By: Amy Longland
Peace activist and Cameroonian National Youth Delegate to the Commonwealth Youth Council, Bochum Samuel, leads the way in showing what a difference young people can make in curbing the spread of violent extremism.
After attending training provided by the Commonwealth Secretariat Countering Violent Extremism (CVE) Unit, he has set up a ‘Peace Academy’ in his native Cameroon, offering in-person and online courses in peacebuilding, governance, development, environment, diversity, multiculturalism and civic education.
Stories like Bochum’s are an inspiration to young people across the Commonwealth.
Meanwhile, the serious health risk of the COVID-19 pandemic continues to dominate world headlines – but less reported are the ways the virus is threatening lives indirectly.
The pandemic is placing an extraordinary burden on young people. As is often the case in times of global crisis, young people are disproportionately affected and the last to be considered.
The combined effects of conflict, lifestyle disruptions, and physical isolation can be damaging to the mental health of young people, and may result in unhealthy long-term coping mechanisms which, in some cases, could lead to violent attitudes and behaviours.
Violent extremists have not wasted the opportunity to exploit this perfect storm. Facing an unprecedented and inescapable situation, communities across the Commonwealth are increasingly vulnerable to malignant influences which are gaining ground in both the real and virtual worlds.
After attending training by the CVE Unit on how to bolster cohesion and resilience in communities, Bochum now organises conferences, seminars and workshops in his native Cameroon which bring young people together and equip them with the skills and knowledge to take leadership roles and have more of a say in decision-making at local, regional and national levels.
His programmes, which teach young people critical thinking, career development, entrepreneurship and business creation, continue to be championed by the CVE Unit, and have won the backing of Cameroon’s University of Buea, Ministry of Youth Affairs as well as traditional, religious leaders and civil society organisations.
Conditions brought about by the pandemic are not favourable for young people like Bochum. Restrictions put in place in preventing the spread of COVID-19 have become the new norm in some countries, and the repression of vibrant youth-driven social movements can lead to further tensions and the driving of wedges between people.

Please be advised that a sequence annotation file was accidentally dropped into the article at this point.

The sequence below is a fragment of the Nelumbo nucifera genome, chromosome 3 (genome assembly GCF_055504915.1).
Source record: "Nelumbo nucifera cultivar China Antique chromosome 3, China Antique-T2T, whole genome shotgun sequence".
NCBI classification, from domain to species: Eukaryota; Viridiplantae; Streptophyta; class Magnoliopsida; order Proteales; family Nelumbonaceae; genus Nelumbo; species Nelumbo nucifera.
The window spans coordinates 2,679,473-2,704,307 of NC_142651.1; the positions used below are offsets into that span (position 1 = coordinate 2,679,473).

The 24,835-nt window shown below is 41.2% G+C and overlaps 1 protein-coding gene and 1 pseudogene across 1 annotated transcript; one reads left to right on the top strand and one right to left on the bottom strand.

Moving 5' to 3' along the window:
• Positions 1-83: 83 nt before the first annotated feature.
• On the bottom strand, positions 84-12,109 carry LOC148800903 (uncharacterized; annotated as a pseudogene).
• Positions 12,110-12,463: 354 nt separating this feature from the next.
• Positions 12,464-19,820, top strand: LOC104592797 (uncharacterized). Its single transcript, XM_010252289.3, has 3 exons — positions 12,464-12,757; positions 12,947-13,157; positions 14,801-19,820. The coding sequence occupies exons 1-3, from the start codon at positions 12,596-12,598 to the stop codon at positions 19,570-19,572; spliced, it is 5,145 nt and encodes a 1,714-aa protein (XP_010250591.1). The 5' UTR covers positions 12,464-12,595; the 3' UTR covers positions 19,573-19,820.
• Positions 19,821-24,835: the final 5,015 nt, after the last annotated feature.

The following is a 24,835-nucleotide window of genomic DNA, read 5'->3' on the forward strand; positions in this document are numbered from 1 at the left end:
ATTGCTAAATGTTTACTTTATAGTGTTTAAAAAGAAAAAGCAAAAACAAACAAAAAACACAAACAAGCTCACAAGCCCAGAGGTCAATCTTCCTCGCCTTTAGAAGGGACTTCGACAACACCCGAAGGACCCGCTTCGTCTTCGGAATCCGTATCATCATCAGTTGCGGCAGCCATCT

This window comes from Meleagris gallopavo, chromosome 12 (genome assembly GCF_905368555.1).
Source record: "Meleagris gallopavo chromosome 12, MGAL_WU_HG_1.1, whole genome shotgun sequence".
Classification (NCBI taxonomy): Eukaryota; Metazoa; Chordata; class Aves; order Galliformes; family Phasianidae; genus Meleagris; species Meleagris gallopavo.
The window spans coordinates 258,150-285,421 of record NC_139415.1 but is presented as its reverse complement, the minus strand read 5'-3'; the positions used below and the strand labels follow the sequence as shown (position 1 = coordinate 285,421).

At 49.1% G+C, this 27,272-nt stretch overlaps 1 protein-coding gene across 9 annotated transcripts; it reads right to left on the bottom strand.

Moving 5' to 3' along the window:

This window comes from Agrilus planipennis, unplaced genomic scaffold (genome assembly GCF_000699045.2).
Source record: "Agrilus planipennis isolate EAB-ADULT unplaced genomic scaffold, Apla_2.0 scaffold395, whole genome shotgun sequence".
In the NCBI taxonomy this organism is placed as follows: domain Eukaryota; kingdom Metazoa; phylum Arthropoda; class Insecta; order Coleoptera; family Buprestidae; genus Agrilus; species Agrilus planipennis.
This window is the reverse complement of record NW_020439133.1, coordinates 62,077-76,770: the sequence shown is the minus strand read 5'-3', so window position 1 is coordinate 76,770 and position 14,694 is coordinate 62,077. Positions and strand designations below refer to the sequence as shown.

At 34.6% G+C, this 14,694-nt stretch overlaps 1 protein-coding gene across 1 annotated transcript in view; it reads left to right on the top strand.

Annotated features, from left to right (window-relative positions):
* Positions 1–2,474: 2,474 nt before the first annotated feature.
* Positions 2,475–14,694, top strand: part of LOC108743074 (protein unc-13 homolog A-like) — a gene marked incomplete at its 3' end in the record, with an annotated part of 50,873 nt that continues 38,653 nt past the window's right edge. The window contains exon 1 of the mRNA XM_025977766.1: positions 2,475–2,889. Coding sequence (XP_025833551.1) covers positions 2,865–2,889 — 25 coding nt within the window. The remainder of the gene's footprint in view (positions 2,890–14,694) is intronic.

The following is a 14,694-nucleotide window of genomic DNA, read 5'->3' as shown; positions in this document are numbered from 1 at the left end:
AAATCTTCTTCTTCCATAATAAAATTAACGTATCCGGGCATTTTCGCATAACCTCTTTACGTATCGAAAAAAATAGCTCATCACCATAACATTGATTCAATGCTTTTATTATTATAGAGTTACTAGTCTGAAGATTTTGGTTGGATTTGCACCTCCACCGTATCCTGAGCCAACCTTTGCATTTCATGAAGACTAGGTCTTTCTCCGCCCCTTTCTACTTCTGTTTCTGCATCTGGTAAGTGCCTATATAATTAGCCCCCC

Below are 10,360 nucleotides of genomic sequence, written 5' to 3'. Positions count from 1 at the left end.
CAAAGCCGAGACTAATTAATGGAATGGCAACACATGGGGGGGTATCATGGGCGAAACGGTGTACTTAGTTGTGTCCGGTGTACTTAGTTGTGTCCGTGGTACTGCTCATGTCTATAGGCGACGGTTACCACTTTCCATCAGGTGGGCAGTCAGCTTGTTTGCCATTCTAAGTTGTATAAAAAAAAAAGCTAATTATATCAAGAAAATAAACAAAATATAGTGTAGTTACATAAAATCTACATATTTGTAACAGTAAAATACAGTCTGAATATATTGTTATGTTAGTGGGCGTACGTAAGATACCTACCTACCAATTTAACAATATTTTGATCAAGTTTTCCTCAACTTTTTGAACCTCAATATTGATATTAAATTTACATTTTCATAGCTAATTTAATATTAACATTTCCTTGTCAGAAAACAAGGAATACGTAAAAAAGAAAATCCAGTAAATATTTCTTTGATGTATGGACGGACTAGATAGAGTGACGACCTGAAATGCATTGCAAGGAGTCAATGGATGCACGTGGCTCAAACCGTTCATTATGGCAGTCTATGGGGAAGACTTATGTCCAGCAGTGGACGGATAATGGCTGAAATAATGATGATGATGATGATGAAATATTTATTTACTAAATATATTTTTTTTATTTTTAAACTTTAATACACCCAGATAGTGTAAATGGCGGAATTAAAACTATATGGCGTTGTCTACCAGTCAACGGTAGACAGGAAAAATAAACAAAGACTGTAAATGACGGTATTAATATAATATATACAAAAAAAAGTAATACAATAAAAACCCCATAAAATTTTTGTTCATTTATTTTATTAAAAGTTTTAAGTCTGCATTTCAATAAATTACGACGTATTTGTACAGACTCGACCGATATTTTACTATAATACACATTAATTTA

The sudden global shift from physical to virtual has exacerbated existing inequalities, compounded fragilities within communities and bolstered the internet as a breeding ground for intolerance, discrimination, racism, xenophobia, homophobia, antisemitism, fake news and hate speech.
In these uncertain times, when governments do not have all the answers, more than ever people are desperate for a lens through which to understand and grapple with a terrifying global pandemic – and, for many young people, the internet has become that lens.
Taking advantage of the inadequate responses of many governments to COVID-19, violent extremists use the internet to provide simple answers to people’s existential questions, blaming migrants, ethnic or religious minorities for the spread of the virus, describing it as a “divine punishment” or disseminating conspiracy theories.
However, despite movement restrictions, youth activists have adapted and taken the lead to drive change, organising movements and protests either virtually or in a COVID-19 safe manner across the Commonwealth.
The CVE Unit is continuing to help young people make their voices heard, encouraging participation in decision-making through a range of programmes, including The Power of Youth to Build Peace in The Commonwealth Programme as well as a series of discussion papers on countering violence extremism, all spearheaded by young people.
Examples of how these initiatives are empowering young people to turn away from violent extremism are evident across Commonwealth member states.
In South Africa, a youth choir known for reaching the finale of America’s Got Talent in 2019 composed, performed and filmed a musical rendition of the World Health Organization’s (WHO) Coronavirus safety advice.
In Nigeria, a youth driven technology innovation hub called the Co-creation Hub, partnered with the African CDC to develop innovative communication-related apps focused on the delivery of vetted information in various African languages.
The reach and efficacy of young people in delivering COVID-19 and CVE programmes and initiatives across the Commonwealth are resources and contributions that governments can no longer afford to overlook.
The secondary effects of the pandemic in conflict-affected areas are complex, and youth leadership and agency need to be supported in partnerships based on trust and equality.
National and global leaders are increasingly recognising that excluding young people from decision-making is detrimental to society as a whole, and that their intrinsic resilience is needed to help communities recover their strength and rebuild resistance.
Young people can often operate in spaces where governments or the international community cannot, making them vital implementation partners in the progress being made against violent extremism across the Commonwealth.
Amy Longland is the Programme Officer, Countering Violent Extremism (CVE Unit) of Commonwealth Secretariat